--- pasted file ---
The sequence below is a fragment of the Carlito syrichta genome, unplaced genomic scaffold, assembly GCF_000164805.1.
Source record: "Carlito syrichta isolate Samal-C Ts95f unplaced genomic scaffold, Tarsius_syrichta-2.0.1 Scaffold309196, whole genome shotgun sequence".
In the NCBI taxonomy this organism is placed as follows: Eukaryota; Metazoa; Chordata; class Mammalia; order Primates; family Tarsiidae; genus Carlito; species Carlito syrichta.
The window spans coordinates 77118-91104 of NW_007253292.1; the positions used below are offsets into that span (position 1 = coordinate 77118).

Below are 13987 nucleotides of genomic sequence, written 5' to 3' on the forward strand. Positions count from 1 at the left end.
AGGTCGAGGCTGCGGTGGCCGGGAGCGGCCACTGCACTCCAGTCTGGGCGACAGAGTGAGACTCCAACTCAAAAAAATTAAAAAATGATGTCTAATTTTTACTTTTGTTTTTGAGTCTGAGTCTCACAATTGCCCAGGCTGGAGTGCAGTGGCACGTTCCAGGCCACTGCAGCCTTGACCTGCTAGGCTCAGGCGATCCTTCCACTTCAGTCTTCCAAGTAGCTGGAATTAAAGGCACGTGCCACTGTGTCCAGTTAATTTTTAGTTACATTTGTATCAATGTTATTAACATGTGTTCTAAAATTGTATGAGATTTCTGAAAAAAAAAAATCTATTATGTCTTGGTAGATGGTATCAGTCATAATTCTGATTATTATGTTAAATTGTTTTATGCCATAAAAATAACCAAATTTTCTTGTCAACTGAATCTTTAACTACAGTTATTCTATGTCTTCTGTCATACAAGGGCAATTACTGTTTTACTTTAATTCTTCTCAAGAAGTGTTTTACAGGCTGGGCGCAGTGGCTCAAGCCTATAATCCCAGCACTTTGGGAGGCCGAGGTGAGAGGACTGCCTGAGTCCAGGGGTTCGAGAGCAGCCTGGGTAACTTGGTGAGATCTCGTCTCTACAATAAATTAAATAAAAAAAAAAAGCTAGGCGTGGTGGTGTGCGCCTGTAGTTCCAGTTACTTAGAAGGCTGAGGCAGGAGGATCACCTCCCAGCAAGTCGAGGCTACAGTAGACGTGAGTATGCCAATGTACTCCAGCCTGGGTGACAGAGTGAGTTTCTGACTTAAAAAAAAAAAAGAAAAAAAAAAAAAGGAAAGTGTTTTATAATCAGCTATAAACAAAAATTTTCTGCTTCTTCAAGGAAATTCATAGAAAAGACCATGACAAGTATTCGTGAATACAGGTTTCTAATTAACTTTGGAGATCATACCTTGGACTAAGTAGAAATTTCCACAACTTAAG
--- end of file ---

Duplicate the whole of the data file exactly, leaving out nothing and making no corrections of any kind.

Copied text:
The sequence below is a fragment of the Carlito syrichta genome, unplaced genomic scaffold, assembly GCF_000164805.1.
Source record: "Carlito syrichta isolate Samal-C Ts95f unplaced genomic scaffold, Tarsius_syrichta-2.0.1 Scaffold309196, whole genome shotgun sequence".
In the NCBI taxonomy this organism is placed as follows: Eukaryota; Metazoa; Chordata; class Mammalia; order Primates; family Tarsiidae; genus Carlito; species Carlito syrichta.
The window spans coordinates 77118-91104 of NW_007253292.1; the positions used below are offsets into that span (position 1 = coordinate 77118).

Below are 13987 nucleotides of genomic sequence, written 5' to 3' on the forward strand. Positions count from 1 at the left end.
AGGTCGAGGCTGCGGTGGCCGGGAGCGGCCACTGCACTCCAGTCTGGGCGACAGAGTGAGACTCCAACTCAAAAAAATTAAAAAATGATGTCTAATTTTTACTTTTGTTTTTGAGTCTGAGTCTCACAATTGCCCAGGCTGGAGTGCAGTGGCACGTTCCAGGCCACTGCAGCCTTGACCTGCTAGGCTCAGGCGATCCTTCCACTTCAGTCTTCCAAGTAGCTGGAATTAAAGGCACGTGCCACTGTGTCCAGTTAATTTTTAGTTACATTTGTATCAATGTTATTAACATGTGTTCTAAAATTGTATGAGATTTCTGAAAAAAAAAAATCTATTATGTCTTGGTAGATGGTATCAGTCATAATTCTGATTATTATGTTAAATTGTTTTATGCCATAAAAATAACCAAATTTTCTTGTCAACTGAATCTTTAACTACAGTTATTCTATGTCTTCTGTCATACAAGGGCAATTACTGTTTTACTTTAATTCTTCTCAAGAAGTGTTTTACAGGCTGGGCGCAGTGGCTCAAGCCTATAATCCCAGCACTTTGGGAGGCCGAGGTGAGAGGACTGCCTGAGTCCAGGGGTTCGAGAGCAGCCTGGGTAACTTGGTGAGATCTCGTCTCTACAATAAATTAAATAAAAAAAAAAAGCTAGGCGTGGTGGTGTGCGCCTGTAGTTCCAGTTACTTAGAAGGCTGAGGCAGGAGGATCACCTCCCAGCAAGTCGAGGCTACAGTAGACGTGAGTATGCCAATGTACTCCAGCCTGGGTGACAGAGTGAGTTTCTGACTTAAAAAAAAAAAAGAAAAAAAAAAAAAGGAAAGTGTTTTATAATCAGCTATAAACAAAAATTTTCTGCTTCTTCAAGGAAATTCATAGAAAAGACCATGACAAGTATTCGTGAATACAGGTTTCTAATTAACTTTGGAGATCATACCTTGGACTAAGTAGAAATTTCCACAACTTAAG